Qatar’s Ministry of Information and Communications Technology (ictQATAR) published a new full length study on the attitudes and behaviours of internet users in the Middle East and North Africa (MENA).
The 20,000 word study benchmarks the experience of the online population in the region against global users in five key areas: access to technology, attitudes towards the internet, levels of concern, trust in online actors, and user behaviours—demonstrating in the process that, despite clear cultural considerations, MENA is not an outlier.
In fact, compared to their global counterparts, online users in the Middle East are among the most enthusiastic commentators about the positive impact that the internet has on their lives.
Middle Eastern internet users also lead the way in terms of technology adoption, becoming early proponents of technologies such as VoIP, and they enjoy some of the highest levels of satellite television adoption anywhere in the world. With many of the same homes reporting that they have active cable packages, too, the continued importance of television as a mass medium in this region is reflected in this region.
While the region trails in terms of eCommerce take-up and online banking (where it ranks lowest in the world), MENA respondents rank banks and financial institutions as the online players they trust the most. These trust levels potentially offer a strong foundation for growing eCommerce and eBanking usage in the coming years.
Although the Middle East is a surprisingly diverse and large region (to give you a sense of scale, it takes longer to fly from Doha to Casablanca than it does to Moscow or London), attitudes across the region were surprisingly homogeneous –across both our North Africa and GCC (Gulf) samples – and when mapped against global averages. Internet users across the globe, for example, displayed very similar levels of concern towards safety issues such as having their email or online accounts hacked.
Nevertheless, some differences do exist.
Users in emerging internet economies such as the Middle East are more frequent users of tools related to online creative expression, such as blogging, than their counterparts in areas where the internet is more established. These findings may be a reflection of the political environments associated with many emerging online economies, or it could be that these behaviours diminish in value to online communities as users migrate towards adopting more advanced online services and behaviours. This is one of the many emerging conclusions from this study that may merit further exploration.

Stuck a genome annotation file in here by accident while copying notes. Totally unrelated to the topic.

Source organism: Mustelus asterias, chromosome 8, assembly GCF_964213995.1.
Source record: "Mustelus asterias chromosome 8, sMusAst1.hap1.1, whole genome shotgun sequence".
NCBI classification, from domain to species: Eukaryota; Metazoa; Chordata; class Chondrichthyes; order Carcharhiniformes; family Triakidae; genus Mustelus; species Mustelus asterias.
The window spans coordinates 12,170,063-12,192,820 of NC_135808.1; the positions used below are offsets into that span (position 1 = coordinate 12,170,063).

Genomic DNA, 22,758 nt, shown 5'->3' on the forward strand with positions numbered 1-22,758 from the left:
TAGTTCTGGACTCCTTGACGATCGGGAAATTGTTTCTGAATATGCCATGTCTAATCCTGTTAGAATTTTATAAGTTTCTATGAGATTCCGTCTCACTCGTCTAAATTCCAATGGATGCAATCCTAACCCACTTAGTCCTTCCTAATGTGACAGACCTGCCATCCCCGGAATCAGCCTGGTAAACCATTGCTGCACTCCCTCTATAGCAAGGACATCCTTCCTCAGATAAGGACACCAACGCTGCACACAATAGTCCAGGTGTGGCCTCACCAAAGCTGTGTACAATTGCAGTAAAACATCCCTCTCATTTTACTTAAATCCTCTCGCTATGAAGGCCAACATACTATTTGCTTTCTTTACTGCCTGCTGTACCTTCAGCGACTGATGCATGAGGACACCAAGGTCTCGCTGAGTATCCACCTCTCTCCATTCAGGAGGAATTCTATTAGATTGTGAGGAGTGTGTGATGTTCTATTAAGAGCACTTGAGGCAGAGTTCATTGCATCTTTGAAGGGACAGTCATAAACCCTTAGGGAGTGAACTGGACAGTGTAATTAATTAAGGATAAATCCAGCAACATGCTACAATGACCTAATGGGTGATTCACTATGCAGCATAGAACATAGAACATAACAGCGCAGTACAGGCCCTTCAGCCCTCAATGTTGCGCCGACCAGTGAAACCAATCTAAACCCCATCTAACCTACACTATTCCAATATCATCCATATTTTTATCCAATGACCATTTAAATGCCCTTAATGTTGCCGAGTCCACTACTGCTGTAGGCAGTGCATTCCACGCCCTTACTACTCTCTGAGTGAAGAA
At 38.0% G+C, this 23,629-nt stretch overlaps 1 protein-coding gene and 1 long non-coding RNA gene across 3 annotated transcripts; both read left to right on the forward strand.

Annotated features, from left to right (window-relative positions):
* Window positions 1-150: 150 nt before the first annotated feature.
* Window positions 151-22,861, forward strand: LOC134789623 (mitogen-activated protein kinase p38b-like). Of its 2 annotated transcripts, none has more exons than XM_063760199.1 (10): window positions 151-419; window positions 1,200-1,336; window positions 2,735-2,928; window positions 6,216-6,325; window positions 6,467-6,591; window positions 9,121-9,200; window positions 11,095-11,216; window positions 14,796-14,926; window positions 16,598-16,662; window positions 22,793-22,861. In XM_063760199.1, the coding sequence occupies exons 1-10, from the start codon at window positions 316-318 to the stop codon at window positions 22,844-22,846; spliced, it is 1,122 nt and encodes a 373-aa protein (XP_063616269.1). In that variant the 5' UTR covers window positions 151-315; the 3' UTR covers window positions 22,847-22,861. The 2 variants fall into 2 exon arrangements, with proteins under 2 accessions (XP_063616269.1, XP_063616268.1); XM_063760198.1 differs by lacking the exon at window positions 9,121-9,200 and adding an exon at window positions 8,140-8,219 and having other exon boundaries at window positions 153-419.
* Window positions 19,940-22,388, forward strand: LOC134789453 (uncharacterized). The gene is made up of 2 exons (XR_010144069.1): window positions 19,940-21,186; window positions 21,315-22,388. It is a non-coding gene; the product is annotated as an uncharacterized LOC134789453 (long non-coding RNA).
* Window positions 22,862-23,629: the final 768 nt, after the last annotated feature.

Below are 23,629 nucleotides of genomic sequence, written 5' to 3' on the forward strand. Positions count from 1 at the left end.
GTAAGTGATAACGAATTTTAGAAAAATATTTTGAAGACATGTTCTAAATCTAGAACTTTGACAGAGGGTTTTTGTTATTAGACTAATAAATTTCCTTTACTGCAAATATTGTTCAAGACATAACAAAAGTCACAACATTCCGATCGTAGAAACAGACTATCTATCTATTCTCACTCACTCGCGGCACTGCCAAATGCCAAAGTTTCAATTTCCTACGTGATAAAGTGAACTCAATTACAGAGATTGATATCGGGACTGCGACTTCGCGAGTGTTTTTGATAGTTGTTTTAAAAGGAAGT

Perhaps most notably, when mapped against the world average, internet users in the Middle East were considerably more supportive of the idea that government authorities should block harmful content online that is racist, discriminatory, or potentially damaging to children.
This discovery presents some interesting policy challenges.
On her blog, American journalist and freedom of expression advocate Courtney Radsch argued: “These attitudes imply the potential for acquiescence to censorship and blocking that could in fact restrict free speech, as in the Middle East officials too often use the cover of such harmful content laws to crack down on dissent or legitimate public discourse.”
This report takes a different perspective, finding that these attitudes present some interesting challenges in terms of promoting media literacy and safe online behaviours in the region, with internet users potentially seeking to absolve themselves of parental responsibilities and self-regulation by handing these responsibilities to their respective governments.
As a result, the report recommendations argued that this was an area which needed to be explored in more detail. Specifically, the report stated: “Probing how users want Government authorities to address these issues could yield some useful, and potentially actionable, insights…. [in particular we need] to understand the extent to which users are aware of current activities undertaken by Government agencies and ISPs in this space; and whether these efforts need to be communicated more effectively, or in different ways, to end users.”
This media literacy element also manifests itself in inconsistencies between claimed versus actual behaviours. Nearly fifty percent of online users in the Middle East claimed to be ‘very careful’ online, yet compared to other regions, MENA’s internet users are among the most likely to open emails and attachments from unknown senders. They were among the least likely to scan their computer or mobile for viruses or spyware. That said, they were amount the most likely to check their privacy settings on a regular basis.
These apparent contradictions are not unique to the MENA region. They reflect the continued importance of the work that is done by civil society and other online actors to help educate and empower internet users to have safe, useful, and enjoyable web experiences.
As the world moves into an era of increased connectivity—from the continued global take-up of smartphones, through to mainstreaming of machine to machine communication and the ‘Internet of Things’—the need for media literacy and internet education are only likely to increase. The need for ongoing research in this space to inform media law, policy, and practice will be essential. This study provides a useful foundation to begin such research regarding the Middle East.
Published in collaboration with The World Bank
Author: The Center for Global Communication Studies (CGCS) is a leader in international education and training in comparative media law and policy.
Image: A woman uses an iMac computer in a shop at a mobile and computer shopping complex in northern Tehran January 18, 2011. REUTERS/Raheb Homavandi